Feeds

Nokia smartphones dumb down profits

Cheaper phones mean lower profits

The essential guide to IT transformation

Nokia had braced investors for bad news today, and duly announced higher revenues but lower profits in its Q2 earnings statement.

Net sales after adjustments topped €10bn, one per cent higher than the same quarter last year, and up five per cent sequentially. The mobile handset market grew five per cent in the period, but as a result of failing to match the growth, Nokia's share has fallen to 33 per cent.

But a higher proportion of cheaper phones meant that profits fell 31 per cent year-on-year to €295bn. That includes around €365m of charges.

Nokia actually sold more smartphones (it calls them "converged mobile devices" to include handhelds and laptops) in Q2 - volumes grew 12 per cent on Q1, and more than a year ago. But with only the niche N900 as a high-margin premium product, many of these were low cost 'numbered' Symbian devices, with a low ASP (Average Selling Price). The overall ASP has fallen from €64 to €61 in a year.

The charge into China has stalled, with sales down six per cent from Q1. Navteq and the Nokia Siemens Networks division continue to lose money, after charges and other accounting changes. But in both cases, the trend is in the right direction.

Among the product highlights, the official earning release highlights: "Nokia launched the Nokia Bicycle Charger Kit, an alternative charging solution built especially for people with limited access to electricity."

Eco-friendly: Nokia Bicycle Charger

The company says it employs 129,746 people, roughly half of whom work for Networks. ®

Secure remote control for conventional and virtual desktops

More from The Register

next story
Déjà vu: Virgin Media jacks up broadband prices
Screw copper phone lines, we're UNIQUE, bleats telco
UK fuzz want PINCODES on ALL mobile phones
Met Police calls for mandatory passwords on all new mobes
Netflix swallows yet another bitter pill, inks peering deal with TWC
Net neutrality crusader once again pays up for priority access
Fifteen zero days found in hacker router comp romp
Four routers rooted in SOHOpelessly Broken challenge
New Sprint CEO says he will lower axe on staff – but prices come first
'Very disruptive' new rates to be revealed next week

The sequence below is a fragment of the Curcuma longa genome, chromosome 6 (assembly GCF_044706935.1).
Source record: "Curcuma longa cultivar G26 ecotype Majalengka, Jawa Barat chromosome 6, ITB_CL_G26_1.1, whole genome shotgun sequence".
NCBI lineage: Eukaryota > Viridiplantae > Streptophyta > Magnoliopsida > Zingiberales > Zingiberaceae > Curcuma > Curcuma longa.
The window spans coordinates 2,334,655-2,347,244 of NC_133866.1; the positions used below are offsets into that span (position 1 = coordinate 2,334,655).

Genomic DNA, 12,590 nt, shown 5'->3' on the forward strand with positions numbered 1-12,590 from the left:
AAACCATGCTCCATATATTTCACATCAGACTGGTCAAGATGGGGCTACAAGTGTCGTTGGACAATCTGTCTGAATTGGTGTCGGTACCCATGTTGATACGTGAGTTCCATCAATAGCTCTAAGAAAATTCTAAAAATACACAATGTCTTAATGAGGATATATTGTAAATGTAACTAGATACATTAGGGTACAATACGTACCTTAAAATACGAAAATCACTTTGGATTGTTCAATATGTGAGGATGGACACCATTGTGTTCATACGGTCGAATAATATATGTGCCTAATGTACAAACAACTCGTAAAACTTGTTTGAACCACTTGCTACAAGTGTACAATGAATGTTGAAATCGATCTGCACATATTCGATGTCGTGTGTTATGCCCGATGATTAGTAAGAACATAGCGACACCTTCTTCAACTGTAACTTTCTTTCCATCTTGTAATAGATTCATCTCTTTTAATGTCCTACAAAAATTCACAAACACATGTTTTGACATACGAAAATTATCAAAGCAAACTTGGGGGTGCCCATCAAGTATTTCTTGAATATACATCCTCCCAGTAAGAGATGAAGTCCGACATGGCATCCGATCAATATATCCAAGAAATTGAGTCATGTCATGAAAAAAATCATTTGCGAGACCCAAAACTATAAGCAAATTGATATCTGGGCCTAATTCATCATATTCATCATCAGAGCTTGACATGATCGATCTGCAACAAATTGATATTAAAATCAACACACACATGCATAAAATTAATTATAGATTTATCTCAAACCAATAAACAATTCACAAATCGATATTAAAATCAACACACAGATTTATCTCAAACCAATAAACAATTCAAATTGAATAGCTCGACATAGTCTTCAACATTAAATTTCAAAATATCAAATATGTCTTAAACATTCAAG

US TV stations bowl sueball directly at FCC's spectrum mega-sale
Broadcasters upset about coverage and cost as they shift up and down the dials
UK mobile coverage is BETTER than EVER, networks tell Ofcom
Regulator swallows this line and parrots it back out at us. What are they playing at?
What's the nature of your emergency, Vodafone?
Oh, you've dialled the wrong number for ad fibs, rules ASA
EE network whacked by 'PDP authentication failure' blunder
Carrier is 'aware' of cockup, working on a fix NOW
ROAD TRIP! An FCC road trip – Leahy demands net neutrality debate across US
You crashed watchdog's site, now time to crash its ears
prev story

Whitepapers

Implementing global e-invoicing with guaranteed legal certainty
Explaining the role local tax compliance plays in successful supply chain management and e-business and how leading global brands are addressing this.
7 Elements of Radically Simple OS Migration
Avoid the typical headaches of OS migration during your next project by learning about 7 elements of radically simple OS migration.
BYOD's dark side: Data protection
An endpoint data protection solution that adds value to the user and the organization so it can protect itself from data loss as well as leverage corporate data.
Consolidation: The Foundation for IT Business Transformation
In this whitepaper learn how effective consolidation of IT and business resources can enable multiple, meaningful business benefits.
High Performance for All
While HPC is not new, it has traditionally been seen as a specialist area – is it now geared up to meet more mainstream requirements?